I split this week between editing barks, and working on narrative content for the opening scene. Although the full narrative won’t come out until the game’s released, the game will start with a bang -- a bang full of details about Arthur, and about his world, and what he needs to do and why he needs to do it. There will be gameplay, and there will be narrative cutscenes, and there will be narrative audio that responds to the gameplay.
So I’ve been building that audio; and I’ve been filling Arthur’s opening with characters and items, so that if the player wants, he or she can not only explore a bit, s/he can unravel some mysteries about who they are and what they’re up to.
By “filling,” I mean writing lists of things that could be in places. Then I discuss them with the art department, and we talk about what can be done and what can’t. (It turns out we could do Uncle Jack bobbleheads! But we thought that was too Fallout-y/Borderlands-y.)
The more we develop the characters in the opening, the more likely we’ll want to see them again later...
We've been enjoying Jessica Jones on Netflix. After that, we have Man in the High Castle on Amazon Prime. Last month, we ate up Alpha House.
When HBO started making its own series, it had the slogan, "It's not TV, it's HBO." This wasn't just a slogan. It was an accurate statement about genre. A pay cable show has a different mandate than a broadcast or basic cable TV show.
TV shows are about ratings. The product is not the show, it's the ads. The show is there to get you to watch the ads. So TV shows are about (a) number of eyeballs, and, to a lesser extent, (b) demographics of the eyeballs. (Good demographics kept The West Wing on the air in spite of less-than-stellar ratings.) TV shows are built to keep you watching over the commercial break, and over the weeklong break between shows. They're all about cliffhangers and act outs.
In pay cable, the show actually is the product. HBO shows are successful when they cause viewers to subscribe and stay subscribed. HBO doesn't care if you watch all their shows, or just one show, in any given month, so long as you love that one show so much you're willing to cough up $15 to see it.
But HBO shows still roll out once a week. Eventually you can watch them all in a few days when there's a marathon, and after that there's the DVD, but they're built to be watched one a week. Even in a soap opera like Sopranos or Sons of Anarchy, each episode needs to work on its own.
Along comes streamed binge-watching. Netflix shows do not have to be built to be watched one a week. Who on Earth has that kind of patience? It's all I can do to watch only one Jessica Jones a night.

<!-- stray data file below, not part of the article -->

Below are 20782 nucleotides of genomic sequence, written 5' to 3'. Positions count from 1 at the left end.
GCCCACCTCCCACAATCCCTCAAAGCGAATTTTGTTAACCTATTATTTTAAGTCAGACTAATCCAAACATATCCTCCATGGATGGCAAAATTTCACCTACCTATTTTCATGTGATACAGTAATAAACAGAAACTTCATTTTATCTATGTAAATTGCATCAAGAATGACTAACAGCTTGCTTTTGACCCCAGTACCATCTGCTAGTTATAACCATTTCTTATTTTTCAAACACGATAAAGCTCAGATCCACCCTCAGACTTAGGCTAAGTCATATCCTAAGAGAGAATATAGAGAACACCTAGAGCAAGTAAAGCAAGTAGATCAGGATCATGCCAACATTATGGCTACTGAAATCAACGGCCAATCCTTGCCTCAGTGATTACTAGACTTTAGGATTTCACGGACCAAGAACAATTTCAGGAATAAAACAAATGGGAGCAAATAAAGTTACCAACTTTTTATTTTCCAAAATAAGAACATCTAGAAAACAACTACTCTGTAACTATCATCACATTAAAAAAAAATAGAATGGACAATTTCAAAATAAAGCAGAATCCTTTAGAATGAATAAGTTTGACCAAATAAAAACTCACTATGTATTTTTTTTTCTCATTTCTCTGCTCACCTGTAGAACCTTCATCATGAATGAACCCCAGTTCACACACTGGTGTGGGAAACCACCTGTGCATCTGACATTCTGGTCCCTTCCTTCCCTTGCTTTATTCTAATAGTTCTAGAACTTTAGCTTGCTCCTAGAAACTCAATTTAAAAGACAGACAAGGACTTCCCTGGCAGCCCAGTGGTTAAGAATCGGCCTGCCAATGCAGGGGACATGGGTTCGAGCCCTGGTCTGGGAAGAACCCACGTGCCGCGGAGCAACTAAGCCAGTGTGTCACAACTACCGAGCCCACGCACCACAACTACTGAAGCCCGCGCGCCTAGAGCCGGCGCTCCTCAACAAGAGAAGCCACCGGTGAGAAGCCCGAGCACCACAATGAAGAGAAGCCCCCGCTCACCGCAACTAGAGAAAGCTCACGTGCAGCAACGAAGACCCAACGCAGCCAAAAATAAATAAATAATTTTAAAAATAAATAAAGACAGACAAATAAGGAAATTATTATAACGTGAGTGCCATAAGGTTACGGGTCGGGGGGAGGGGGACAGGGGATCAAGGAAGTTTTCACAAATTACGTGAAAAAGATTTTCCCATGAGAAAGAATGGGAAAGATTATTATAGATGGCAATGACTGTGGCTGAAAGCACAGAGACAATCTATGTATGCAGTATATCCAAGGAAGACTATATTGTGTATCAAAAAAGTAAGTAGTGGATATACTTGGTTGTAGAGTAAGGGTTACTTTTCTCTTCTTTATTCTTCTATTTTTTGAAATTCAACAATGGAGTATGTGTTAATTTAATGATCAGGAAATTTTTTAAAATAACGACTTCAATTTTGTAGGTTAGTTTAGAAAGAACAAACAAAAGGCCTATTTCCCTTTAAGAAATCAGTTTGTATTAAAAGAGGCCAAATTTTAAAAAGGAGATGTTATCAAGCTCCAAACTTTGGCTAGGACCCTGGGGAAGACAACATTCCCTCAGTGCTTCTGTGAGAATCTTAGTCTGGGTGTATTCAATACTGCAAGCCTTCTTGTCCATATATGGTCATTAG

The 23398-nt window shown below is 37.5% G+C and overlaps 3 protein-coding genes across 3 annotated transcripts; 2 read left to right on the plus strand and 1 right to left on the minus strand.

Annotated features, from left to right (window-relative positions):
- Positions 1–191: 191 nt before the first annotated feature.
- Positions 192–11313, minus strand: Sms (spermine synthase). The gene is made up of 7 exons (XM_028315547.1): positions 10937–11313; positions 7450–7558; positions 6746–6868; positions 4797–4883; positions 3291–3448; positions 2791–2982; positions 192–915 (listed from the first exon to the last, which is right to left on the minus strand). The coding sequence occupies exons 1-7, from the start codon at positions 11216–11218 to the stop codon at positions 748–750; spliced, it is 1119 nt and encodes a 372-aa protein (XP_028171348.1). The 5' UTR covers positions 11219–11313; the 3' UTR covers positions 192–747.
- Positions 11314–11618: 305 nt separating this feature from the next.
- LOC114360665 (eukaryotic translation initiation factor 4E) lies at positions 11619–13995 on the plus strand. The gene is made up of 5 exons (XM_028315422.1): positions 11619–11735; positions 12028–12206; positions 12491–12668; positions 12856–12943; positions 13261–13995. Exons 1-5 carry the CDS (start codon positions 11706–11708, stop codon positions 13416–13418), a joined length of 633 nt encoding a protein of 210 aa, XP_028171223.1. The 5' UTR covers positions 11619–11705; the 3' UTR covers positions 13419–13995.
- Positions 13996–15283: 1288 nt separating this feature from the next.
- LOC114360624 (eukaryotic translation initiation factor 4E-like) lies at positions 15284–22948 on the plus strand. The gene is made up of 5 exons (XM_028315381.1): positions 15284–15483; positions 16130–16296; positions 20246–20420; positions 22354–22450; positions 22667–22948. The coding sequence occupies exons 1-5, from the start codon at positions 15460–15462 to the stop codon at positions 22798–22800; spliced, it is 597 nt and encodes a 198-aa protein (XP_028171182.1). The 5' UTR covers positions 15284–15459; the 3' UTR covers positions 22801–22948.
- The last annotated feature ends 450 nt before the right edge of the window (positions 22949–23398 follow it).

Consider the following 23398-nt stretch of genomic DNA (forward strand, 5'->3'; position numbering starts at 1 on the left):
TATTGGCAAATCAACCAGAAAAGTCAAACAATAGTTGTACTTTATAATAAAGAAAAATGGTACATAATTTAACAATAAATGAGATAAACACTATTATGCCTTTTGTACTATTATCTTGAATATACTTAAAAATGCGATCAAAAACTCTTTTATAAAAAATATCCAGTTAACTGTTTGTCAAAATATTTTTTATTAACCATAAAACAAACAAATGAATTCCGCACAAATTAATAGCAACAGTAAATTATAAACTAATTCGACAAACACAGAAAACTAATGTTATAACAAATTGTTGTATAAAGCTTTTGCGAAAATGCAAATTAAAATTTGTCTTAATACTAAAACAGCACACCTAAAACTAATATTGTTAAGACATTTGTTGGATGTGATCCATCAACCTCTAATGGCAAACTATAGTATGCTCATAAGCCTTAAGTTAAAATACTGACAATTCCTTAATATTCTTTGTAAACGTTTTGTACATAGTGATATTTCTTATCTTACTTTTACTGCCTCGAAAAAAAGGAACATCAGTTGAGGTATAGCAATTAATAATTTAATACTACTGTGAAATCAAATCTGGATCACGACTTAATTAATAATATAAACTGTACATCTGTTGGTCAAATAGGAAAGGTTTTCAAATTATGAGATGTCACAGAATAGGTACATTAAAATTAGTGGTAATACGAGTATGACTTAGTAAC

Now, Jessica Jones is written by (excellent) TV writers, so its episodes do work on their own. They reach an emotional climax at the end. The storytelling slows and the camera goes in for a closeup or out for a wide shot, and you know it's time to go make that sandwich.
But it doesn't have to be made that way. Melissa Rosenberg only has to keep you away from the remote for 20 seconds. If you just sit there, the next episode will stream. She doesn't have to tell an episodic story. She could just tell a 10 hour saga. That's how quite a few people will experience the first season of Jessica Jones, after all.
Network research shows that the average prime time TV viewer watches one out of four episodes of shows they like. So much as the writers like to craft a whole season, it's not being experienced that way. HBO is appointment TV (or non-TV) so it's more likely people will catch most of the episodes. But Melissa Rosenberg knows for sure that you're going to watch the episodes in the right order, and you won't miss any. She can also assume that you've watched the previous episode pretty recently.
Unlike TV, you are probably only watching one Netflix show at once. We'll watch Jessica Jones; then we'll watch Man in the High Castle.
We need a new name for whatever this form is. It's not TV, after all. A lot of millenials don't even own TVs. They watch their TV shows on their computers.
These shows have as much in common with really long movies on Netflix as they do with TV shows. If I were watching the Lord of the Rings movies, I'd probably watch them in 45 minute chunks, or maybe I'd watch them all over a weekend.
We need another word for them, or "TV" is going to become one of those odd words like "mixtape" that have lost their physical referent and just mean the function that that physical thing used to have.
Whatever we call them, they're going to change TV as much or more than pay cable ever did.